Bachelors vs. Associate - page 2
I'm wondering what peoples opinions are regarding a Bachelors or Associates Degree in Nursing. I'm having a hard time deciding wether I want to go to NHCC for ADN or SCSU for BSN. My hubby works at... Read More
Nov 25, '09 by NickieSeverThanks for the encouragement rotteluvr31! I will have to lock the kids out I'm sure. lol
Dec 3, '09 by noc4senufWhen I started nursing school, I had 4 kids with the yougest being 4 months.... and newly divorcedsingle mom to boot. A lot of late nights and early mornings to study and write papers but, it was worth it.
As for the route you chooseto get your degree, you need to go with what will work best for your and your family. But, if it is to be working sooner then the Assoc would get you working quicker and you could complete your BSN later.
I am a DON with an Assoc degree and have ADN,BSN,MSN working for me. I don't care about their degree as long as they are a good nurse. Let your dreams carry you where ever they go.
Dec 3, '09 by OrthoRN09Quote from Miss independentAs an AD prepared nurse, I have managed to get hired TWICE in the past year at hospitals for positions that stated "BSN preferred" in the posting. Looks like I didn't need a BSN to open any doors for me. And as someone else mentioned, we sit for the exact same boards so why not classify us the same?Go for the bachelors degree. It will open up more doors for you in the future. You will regret it later if you choose the ADN program, because it is hard to get motivated to start school all over again. Bachelor degrees are professional while Associate degrees are technical, 4 years vs 2 years of education. ADN nurses want to be called professional nurses but to do that they need to go back to school. Why should a ADN nurse be classified the same as a BSN nurse? We do not classify CNAs the same as LPNs or LPNs the same as RNs and we should not classify ADN nurses as being the same as BSN nurses.
To the OP, in your situation, I believe it would be financially beneficial for you to go to SCSU for your degree. I am currently enrolled in a RN-BSN program that will take me about a year and a half to complete, (no lack of motivation here)! Good luck to you!!
Dec 8, '09 by HopefullyORGood luck with whatever program(s) you get into and choose to attend! Either are great options and personally I would take the offer of 16 credits for free each year...wow that is great!! Especially right now with places cutting tuition reimbursement left and right.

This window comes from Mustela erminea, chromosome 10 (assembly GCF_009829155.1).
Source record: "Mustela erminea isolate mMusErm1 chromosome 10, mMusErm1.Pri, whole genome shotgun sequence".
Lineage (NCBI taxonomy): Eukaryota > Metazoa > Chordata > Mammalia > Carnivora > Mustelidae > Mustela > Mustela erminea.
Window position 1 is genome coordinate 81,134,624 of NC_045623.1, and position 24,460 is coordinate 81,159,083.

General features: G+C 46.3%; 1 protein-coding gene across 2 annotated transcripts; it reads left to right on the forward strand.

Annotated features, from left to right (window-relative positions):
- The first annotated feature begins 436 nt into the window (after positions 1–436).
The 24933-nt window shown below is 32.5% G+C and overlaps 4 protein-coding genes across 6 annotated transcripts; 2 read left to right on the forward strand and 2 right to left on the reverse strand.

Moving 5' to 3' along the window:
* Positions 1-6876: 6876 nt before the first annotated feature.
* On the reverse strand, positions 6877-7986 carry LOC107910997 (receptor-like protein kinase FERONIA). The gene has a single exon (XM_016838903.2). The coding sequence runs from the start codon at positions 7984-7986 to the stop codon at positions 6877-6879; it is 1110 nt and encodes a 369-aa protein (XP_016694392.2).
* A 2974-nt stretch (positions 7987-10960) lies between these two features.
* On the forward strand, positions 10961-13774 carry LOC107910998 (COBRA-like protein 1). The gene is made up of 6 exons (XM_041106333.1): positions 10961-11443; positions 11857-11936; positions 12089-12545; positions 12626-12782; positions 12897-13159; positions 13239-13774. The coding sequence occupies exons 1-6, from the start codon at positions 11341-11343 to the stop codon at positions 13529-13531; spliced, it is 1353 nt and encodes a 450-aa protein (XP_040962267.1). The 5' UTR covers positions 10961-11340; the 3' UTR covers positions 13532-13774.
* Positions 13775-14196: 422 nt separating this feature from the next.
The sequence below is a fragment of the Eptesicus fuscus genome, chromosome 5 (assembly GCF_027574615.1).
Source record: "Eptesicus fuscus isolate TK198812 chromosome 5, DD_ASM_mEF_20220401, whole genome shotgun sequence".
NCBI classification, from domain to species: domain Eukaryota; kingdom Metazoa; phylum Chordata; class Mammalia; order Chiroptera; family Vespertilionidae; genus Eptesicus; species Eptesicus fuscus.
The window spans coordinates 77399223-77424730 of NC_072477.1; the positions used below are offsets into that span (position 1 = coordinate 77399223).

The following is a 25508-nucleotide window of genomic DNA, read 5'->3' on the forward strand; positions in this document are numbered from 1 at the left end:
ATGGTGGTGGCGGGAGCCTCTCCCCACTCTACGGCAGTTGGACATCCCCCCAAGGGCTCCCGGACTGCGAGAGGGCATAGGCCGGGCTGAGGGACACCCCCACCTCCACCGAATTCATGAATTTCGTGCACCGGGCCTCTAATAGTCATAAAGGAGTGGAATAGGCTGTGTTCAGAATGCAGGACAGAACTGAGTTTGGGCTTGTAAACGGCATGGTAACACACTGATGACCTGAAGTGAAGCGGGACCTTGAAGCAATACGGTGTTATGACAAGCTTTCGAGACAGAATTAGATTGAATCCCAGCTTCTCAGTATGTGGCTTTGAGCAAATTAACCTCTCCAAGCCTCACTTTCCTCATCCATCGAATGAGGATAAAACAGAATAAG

FYI if you choose North Hennepin they do offer a St. Cloud clinical option (attend classes at NHCC, but clinicals at St. Cloud Hospital). So that would also get your foot in the door if you want to work at SCH.
May 2, '10 by sanguineous crustWhat you could do is go for the ADN. After you complete that, you could go to the "discounted" university where your husband works, for completion of your BSN. You could the best of both, working right away and dicount for BSN.
May 9, '10 by Leyla~Whether you choose ADN or BSN, if your goal is to work in maternity/NICU I would highly suggest getting a position in the department as a CNA so you can develop the skills, as well as a relationship with the manager, to move into a nursing position when you graduate.
Aug 6, '10 by IndependentMNI would say to go for your BSN and here is why:
Mayo Clinic in Rochester is requiring a BSN for new hires effective immediately, Fairview hospitals has been asking RN hires who have only an associates to sign a contract stating they will go back for their BSN. There are now associates degrees being offered in practical nursing so in my opinion they are attempting to more up the gap that has long been there in the years of schooling vs pay in nursing. They are now in talks (in MN) to grandfather NP's in as physicians in certain fields as well. The starting pay is very similar (around .50-1.00 difference) but a lot of will not hire nurse managers w/out their BSN.
I also work at the University of MN Fairview NICU and my nurse manager will ONLY look at applicants with their BSN, while it does not offer any more nursing skills so to speak it does give you better critical thinking skills.